Blog | Lindsey Smallwood

Stir It Up

Lindsey Smallwood

During my first few years out of college, I worked as a campus pastor for university students. I started my career in ministry the way most people start most careers these days - as an intern.

The first person I met on the first day of my internship was Jessica.

Jess, already a full-time pastor, was fast-talking and friendly, showing me the ins and outs of the house we would share - along with 13 other women! - and helping me navigate the intern manual. That first week, she was formally assigned to be my mentor, a role that involved meeting together weekly for support, accountability and advice. 

The (at first) weird and (ultimately) wonderful thing about having Jess as a mentor is that we were also friends. I'd had mentors before, my campus pastors during undergrad, a lady in my church back home, a dear family friend, but these had all been people either

a) older than me,

b) in a position of power, or

c) both.

Due to age or power differences, my previous experience with mentoring relationships meant that the roles were very clearly defined. When I met with a mentor, I was coming to receive something, to ask for something, to benefit from their wisdom and experience.

But with Jess, the lines were blurred.

Jess was my friend-tor, a peer who was also interested in helping me grow, both personally and professionally.

Me and Jess sporting some serious safety gear on a rafting trip down the Kenai River. I was mentoring her on the appropriate response to a bear sighting, which, incidentally, is  not  to point and yell "Bear!" Which we did. About 5 minutes after this picture was taken.

Me and Jess sporting some serious safety gear on a rafting trip down the Kenai River. I was mentoring her on the appropriate response to a bear sighting, which, incidentally, is not to point and yell "Bear!" Which we did. About 5 minutes after this picture was taken.

We'd made a commitment to know each other well, to learn from each other and we set structured times to do it, sharing about vocational challenges, deep convictions, and struggles with sin and doubt. But because we were friends, we also did things like make dinner and go backpacking together.

This sort of spiritual friendship was new to me - and it was powerful.

My friendship with Jess lead me to three important realizations.

1) Explicit commitments contribute to personal & relational growth.

I have a lot of friends.

Some I catch up with at happy hour or ultimate frisbee games, others live far away and I have to call if I want to connect. Our family has small group friends we only see on Sundays and work friends we see socially on occasion.

In most of our relationships, the level of interaction we have with someone in a given month is determined either by happenstance or in reaction to whatever else we've packed our schedules with that.

But what if we made growing in and through friendship a priority?

Scheduling an hour a week or every other week to meet with a friend for the purpose of sharing joys and challenges, giving and receiving advice, and joining together in prayer could change your life.


Imagine knowing that someone you admire, respect and enjoy is making space to know and love you well - regularly. That thought delights me and gives me hope.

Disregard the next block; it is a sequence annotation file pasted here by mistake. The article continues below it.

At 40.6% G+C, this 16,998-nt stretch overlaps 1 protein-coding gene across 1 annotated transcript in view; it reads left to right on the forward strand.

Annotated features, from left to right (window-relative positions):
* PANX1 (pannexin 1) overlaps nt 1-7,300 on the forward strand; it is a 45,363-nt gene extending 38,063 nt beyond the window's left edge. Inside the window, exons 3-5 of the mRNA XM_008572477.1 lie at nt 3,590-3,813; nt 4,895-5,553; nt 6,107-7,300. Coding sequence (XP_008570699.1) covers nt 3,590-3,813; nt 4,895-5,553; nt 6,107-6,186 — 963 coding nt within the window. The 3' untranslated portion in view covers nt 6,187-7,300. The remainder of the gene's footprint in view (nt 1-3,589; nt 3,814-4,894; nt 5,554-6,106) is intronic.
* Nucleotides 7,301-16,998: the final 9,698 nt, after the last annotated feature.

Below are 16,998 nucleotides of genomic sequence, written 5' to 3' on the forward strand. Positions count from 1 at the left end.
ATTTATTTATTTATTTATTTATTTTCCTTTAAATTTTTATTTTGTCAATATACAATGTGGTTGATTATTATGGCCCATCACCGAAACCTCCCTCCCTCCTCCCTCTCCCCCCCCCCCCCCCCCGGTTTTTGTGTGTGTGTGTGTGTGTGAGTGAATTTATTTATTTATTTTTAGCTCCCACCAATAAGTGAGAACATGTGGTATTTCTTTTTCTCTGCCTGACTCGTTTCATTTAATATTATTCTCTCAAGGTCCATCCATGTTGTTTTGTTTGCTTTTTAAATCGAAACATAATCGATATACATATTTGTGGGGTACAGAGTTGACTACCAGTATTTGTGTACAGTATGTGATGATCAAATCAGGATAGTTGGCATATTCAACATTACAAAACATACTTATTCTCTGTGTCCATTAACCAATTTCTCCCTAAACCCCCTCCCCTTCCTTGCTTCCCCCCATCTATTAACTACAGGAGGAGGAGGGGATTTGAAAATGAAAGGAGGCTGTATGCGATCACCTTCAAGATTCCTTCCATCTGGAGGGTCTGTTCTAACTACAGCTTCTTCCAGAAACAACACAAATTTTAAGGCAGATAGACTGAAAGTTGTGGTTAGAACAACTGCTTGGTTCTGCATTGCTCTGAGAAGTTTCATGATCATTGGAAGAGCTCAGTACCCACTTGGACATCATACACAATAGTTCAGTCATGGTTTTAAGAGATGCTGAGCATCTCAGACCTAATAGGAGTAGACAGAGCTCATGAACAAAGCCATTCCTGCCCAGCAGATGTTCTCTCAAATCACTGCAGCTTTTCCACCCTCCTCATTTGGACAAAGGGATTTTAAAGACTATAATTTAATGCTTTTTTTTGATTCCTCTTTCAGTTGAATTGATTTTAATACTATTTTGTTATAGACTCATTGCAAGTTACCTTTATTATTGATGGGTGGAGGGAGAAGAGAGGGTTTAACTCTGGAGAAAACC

It might feel scary to ask a someone to make this kind of commitment. But brave things are often scary.

And worth it.

2) Friends can mentor you. And you can mentor your friends.

Mentors don't have to be older (or even wiser) than you, although those kinds of mentors are great if you can find one. But everyone around us has a gift to offer the world.

Maybe you are bad at organization and have a friend with a knack for using rubbermaid containers in beautiful ways - ask her to show you the way! Or maybe you really admire the way your buddy is navigating his career. Talking about your own challenges and asking how he makes professional decisions can lead to your own development.

Finding a mentoring relationship means putting yourself in a position to learn from someone else, which can feel strange in a friendship. But by being direct about what you see in someone else's skill set and how you hope to grow together, you can create a space to be friend-tors.

3) Deep friendship requires vulnerability.

Here's the hardest part. If we want relationships that support us in our weaknesses and push us to develop our strengths, we have to be honest.

Honest with ourselves and with our friends.

Honest about our hopes and dreams and goals and plans.

Honest about our failures and struggles and heartache and sin.

All of our beautiful messiness becomes fair game in true friendship. And in the mess, where we experience shame and frustration and fear, God lovingly uses people to speak life and healing and hope, to pull us up and get us unstuck, to point us back to the path we wanted to walk in the first place.

Hebrews gives us this challenge:

Image courtesy of

Image courtesy of

Living the kind of life we all want to live, a life filled with doing good things and loving people well doesn't just happen.

We've got to stir it up in each other.

And if we are intentional, vulnerable and committed to growing in friendship, God can use those relationships to shape us more fully into his image.

You guys, I need some friend-tors in this season! I decided to "go first" by asking some local girlfriends to do a six week summer study on friendship together. We start next week and I'm looking forward to sharing more with you about what we learn together.

Do you have a friend-tor? What steps are you taking or considering to grow in and through friendship? I'd love to hear more in the comments below.